Prednisolone

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Not to be confused with Prednisone.
Prednisolone
Prednisolone-2D-skeletal.svg
Prednisolone-3D-balls.png
Clinical data
Trade names many
AHFS/Drugs.com Monograph
MedlinePlus a682794
License data
Pregnancy
category
  • AU: A
  • US: C (Risk not ruled out)
ATC code
Legal status
Legal status
Pharmacokinetic data
Biological half-life 2-3 hours
Excretion urine
Identifiers
Synonyms 11,17-Dihydroxy-17-(2-hydroxyacetyl)-10,13-dimethyl-6,7,8,9,10,11,12,13,14,15,16,17-dodecahydrocyclopenta[a] phenanthren-3-one
CAS Number
PubChem CID
IUPHAR/BPS
DrugBank
ChemSpider
UNII
KEGG
ChEBI
ChEMBL
ECHA InfoCard 100.000.020
Chemical and physical data
Formula C21H28O5
Molar mass 360.444 g/mol
3D model (Jmol)
  (verify)

Prednisolone is a steroid medication used to treat certain types of allergies, inflammatory conditions, autoimmune disorders, and cancers.[1][2] Some of these conditions include adrenocortical insufficiency, high blood calcium, rheumatoid arthritis, dermatitis, eye inflammation, asthma, and multiple sclerosis.[2] It is used by mouth, injection into a vein, as a skin cream, and as eye drops.[3]

Side effects with short term use include nausea and feeling tired.[1] More severe side effects include pyschiatric problems, which may occur in about 5% of people.[4] Common side effects with long term use include bone loss, weakness, yeast infections, and easy bruising.[2] While short term use in the later part of pregnancy is safe, use long term or early in early pregnancy is occasionally associated with harm to the baby.[5] It is a glucocorticoid made from hydrocortisone (cortisol).[6]

Prednisolone was discovered and approved for medical use in 1955.[6] It is on the World Health Organization's List of Essential Medicines, the most effective and safe medicines needed in a health system.[7] It is available as a generic medication.[2] The wholesale cost in the developing world is about 0.01 to 0.02 USD per day.[8]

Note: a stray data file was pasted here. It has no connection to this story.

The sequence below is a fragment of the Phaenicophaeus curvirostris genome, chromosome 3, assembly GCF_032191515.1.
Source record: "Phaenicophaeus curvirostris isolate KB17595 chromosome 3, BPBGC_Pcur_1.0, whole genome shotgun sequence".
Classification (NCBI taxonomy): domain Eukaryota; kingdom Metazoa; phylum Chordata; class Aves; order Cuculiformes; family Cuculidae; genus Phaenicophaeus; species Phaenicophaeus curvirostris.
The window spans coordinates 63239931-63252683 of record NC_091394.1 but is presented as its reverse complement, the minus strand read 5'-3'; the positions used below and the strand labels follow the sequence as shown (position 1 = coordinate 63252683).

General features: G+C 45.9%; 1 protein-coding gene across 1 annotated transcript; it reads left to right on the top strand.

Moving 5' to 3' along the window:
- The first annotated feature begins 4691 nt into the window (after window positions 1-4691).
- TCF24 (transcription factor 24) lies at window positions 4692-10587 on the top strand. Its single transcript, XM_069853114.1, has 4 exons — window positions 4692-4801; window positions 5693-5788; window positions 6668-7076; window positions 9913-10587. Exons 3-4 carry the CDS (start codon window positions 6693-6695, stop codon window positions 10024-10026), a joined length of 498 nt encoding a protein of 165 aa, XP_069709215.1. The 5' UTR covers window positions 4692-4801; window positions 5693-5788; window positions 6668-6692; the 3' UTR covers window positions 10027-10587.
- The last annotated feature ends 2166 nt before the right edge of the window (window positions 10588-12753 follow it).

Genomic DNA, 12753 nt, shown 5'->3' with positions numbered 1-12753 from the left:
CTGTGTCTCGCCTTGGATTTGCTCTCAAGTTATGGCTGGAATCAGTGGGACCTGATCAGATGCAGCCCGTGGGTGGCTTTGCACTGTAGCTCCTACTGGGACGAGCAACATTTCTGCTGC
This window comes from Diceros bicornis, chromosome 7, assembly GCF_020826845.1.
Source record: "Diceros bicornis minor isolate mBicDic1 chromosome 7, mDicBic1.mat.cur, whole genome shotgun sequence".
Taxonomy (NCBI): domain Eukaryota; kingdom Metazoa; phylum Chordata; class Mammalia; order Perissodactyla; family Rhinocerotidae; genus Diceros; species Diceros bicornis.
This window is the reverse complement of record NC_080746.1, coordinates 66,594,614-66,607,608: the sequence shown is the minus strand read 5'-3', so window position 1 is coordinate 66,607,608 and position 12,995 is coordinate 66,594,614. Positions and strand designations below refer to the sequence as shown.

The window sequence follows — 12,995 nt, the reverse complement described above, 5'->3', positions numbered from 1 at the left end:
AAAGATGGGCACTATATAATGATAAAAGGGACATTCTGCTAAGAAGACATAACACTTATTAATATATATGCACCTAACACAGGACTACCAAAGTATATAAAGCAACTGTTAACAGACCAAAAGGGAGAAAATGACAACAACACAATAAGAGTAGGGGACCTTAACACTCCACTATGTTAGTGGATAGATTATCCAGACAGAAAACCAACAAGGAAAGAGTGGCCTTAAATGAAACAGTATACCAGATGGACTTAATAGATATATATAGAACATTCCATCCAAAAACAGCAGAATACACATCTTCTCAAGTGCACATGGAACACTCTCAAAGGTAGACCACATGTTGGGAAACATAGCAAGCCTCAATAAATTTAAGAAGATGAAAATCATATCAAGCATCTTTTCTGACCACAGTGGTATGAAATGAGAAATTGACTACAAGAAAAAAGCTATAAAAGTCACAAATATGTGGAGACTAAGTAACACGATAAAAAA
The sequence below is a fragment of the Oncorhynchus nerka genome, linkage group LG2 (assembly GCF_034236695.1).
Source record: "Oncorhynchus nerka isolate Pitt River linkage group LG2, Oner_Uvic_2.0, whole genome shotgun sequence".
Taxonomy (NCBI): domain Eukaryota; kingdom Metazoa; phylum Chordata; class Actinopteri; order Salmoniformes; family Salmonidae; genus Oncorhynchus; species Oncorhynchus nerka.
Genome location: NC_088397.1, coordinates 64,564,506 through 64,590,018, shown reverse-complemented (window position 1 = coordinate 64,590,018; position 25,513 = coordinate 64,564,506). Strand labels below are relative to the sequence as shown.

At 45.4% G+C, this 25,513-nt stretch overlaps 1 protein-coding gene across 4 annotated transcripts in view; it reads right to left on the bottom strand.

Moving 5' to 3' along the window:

Medical uses[edit]

Prednisolone is a corticosteroid drug with predominant glucocorticoid and low mineralocorticoid activity, making it useful for the treatment of a wide range of inflammatory and autoimmune conditions[9] such as asthma,[10] uveitis, pyoderma gangrenosum, rheumatoid arthritis, ulcerative colitis, pericarditis, temporal arteritis and Crohn's disease, Bell's palsy, multiple sclerosis,[11] cluster headaches, vasculitis, acute lymphoblastic leukemia and autoimmune hepatitis,[12] systemic lupus erythematosus, Kawasaki disease,[13] dermatomyositis,[14] and sarcoidosis.[15]

Prednisolone acetate ophthalmic suspension (eye drops) is an adrenocortical steroid product, prepared as a sterile ophthalmic suspension and used to reduce swelling, redness, itching, and allergic reactions affecting the eye.[16][17]

Prednisolone can also be used for allergic reactions ranging from seasonal allergies to drug allergic reactions.[18]

Prednisolone can also be used as an immunosuppressive drug for organ transplants.[14][19]

Prednisolone in lower doses can be used in cases of primary adrenal insufficiency (Addison's disease).[20][21]

Corticosteroids inhibit the inflammatory response to a variety of inciting agents and, it is presumed, delay or slow healing.[22] They inhibit the edema, fibrin deposition, capillary dilation, leukocyte migration, capillary proliferation, fibroblast proliferation, deposition of collagen, and scar formation with inflammation.[23]

Adverse effects[edit]

There are several adverse reactions from the use of prednisolone:

  • Increased appetite, weight gain, nausea and malaise
  • Increased risk of infection
  • Cardiovascular events in children
  • Dermatological effects including reddening of face, bruising/skin discoloration, impaired wound healing, thinning of skin, skin rash, fluid build up and abnormal hair growth
  • Hyperglycemia; patients with diabetes may need increased insulin or diabetic therapies
  • Menstrual abnormalities
  • Less response to hormones, especially during stressful instances such as surgery or illness